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A view on Blu-ray and DVD video by Leonard Norwitz

Tommy [Blu-ray]

(aka "Tommy by The Who")

 

(Ken Russell, 1975)

 

 

 

 

 

Review by Leonard Norwitz

 

Production:

Theatrical: Robert Stigwood Organization

Blu-ray: Sony Pictures Home Entertainment

 

Disc:

Region: FREE!

Runtime: 1:51:30

Disc Size: 35,293,085,982 bytes

Feature Size: 32,804,603,904 bytes

Video Bitrate: 27.91 Mbps

Chapters: 16

Case: Blu-ray Amaray case

Release date: September 7th, 2010

 

Video:

Aspect ratio: 1.85:1

Resolution: 1080P / 23.976 fps

Video codec: MPEG-4 AVC Video

 

Audio:

DTS-HD Master Audio English 4340 kbps 5.0 / 48 kHz / 4340 kbps / 24-bit
DTS-HD Master Audio English 4760 kbps 5.1 / 48 kHz / 4760 kbps / 24-bit

 

Subtitles:

English, English SDH, French & none

 

 

 

Extras:

• BD Live

• Movie IQ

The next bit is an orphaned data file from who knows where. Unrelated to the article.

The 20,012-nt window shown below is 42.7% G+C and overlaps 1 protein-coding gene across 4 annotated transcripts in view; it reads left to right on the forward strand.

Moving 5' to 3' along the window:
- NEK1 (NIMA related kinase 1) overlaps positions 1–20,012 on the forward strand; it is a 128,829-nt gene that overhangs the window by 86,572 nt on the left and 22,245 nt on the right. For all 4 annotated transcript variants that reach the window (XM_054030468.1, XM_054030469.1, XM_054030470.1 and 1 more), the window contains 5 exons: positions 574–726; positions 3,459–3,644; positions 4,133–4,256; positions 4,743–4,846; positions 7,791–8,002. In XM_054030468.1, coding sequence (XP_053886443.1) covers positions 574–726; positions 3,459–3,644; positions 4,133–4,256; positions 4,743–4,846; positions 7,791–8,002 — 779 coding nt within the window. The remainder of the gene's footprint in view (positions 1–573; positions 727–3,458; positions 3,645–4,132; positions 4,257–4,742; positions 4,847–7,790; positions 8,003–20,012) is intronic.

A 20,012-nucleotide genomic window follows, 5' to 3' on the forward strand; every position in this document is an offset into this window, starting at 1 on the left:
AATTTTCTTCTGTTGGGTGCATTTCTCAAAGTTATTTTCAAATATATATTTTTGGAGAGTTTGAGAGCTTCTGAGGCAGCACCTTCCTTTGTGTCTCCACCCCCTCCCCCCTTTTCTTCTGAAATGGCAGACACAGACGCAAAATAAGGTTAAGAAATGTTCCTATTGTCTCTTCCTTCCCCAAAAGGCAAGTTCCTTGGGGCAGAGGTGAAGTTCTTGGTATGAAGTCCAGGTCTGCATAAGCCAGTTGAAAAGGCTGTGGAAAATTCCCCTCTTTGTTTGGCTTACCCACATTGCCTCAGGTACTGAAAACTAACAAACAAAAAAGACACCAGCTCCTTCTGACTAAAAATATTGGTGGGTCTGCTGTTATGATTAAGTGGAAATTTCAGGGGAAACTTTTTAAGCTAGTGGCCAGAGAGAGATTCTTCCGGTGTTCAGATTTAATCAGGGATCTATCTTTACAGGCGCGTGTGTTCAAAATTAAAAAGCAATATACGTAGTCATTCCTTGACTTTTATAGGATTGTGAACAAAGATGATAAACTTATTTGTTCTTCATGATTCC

Description: Ah - those Sixties and Seventies! What a peculiar time for America. Everyone thought Edward R. Murrow had killed Joseph McCarthy and everything he stood for, but the powers that be led us right into Vietnam without blinking, believing that somehow Communism would sweep over the world like Nazism if we didn’t stop its spread in Southeast Asia. Our particular brand of nihilistic paranoia and the conspiracies that grew out of it – and still do – found expression and reaction in everything from Vietnam to The Parallax View to rock music, and its attempt to find its way into the mainstream: that often jittery art form that came to be known as the rock opera/musical. There was Hair (1967), Godspell (1971), Jesus Christ Superstar (1971), The Rocky Horror Picture Show (1975) and The Who’s entry into this rarified world: Tommy – first on LP in 1969, then in 1975 immortalized by that most flamboyant of film directors, Ken Russell. (Funnily enough, Tommy didn’t find its way to a major stage production until 1992.) Russell was over forty in 1969 when he directed his breakthrough feature film, an adaptation of D. H. Lawrence’s Women in Love with Alan Bates, Oliver Reed and Glenda Jackson. The Devils (again starring Oliver Reed plus a delusional Vanessa Redgrave) followed two years later, along with The Boy Friend (a film I enjoyed despite generally tepid reviews). Tommy came four years later. Russell evidently enjoyed music and musical artists (notably Tchaikovsky in The Music Lovers, Liszt and Mahler), but he seemed more interested in Tommy’s potential for a riotous, razzle-dazzle circus of color, costumes, fantastic sets and eye candy in all sorts of flavors.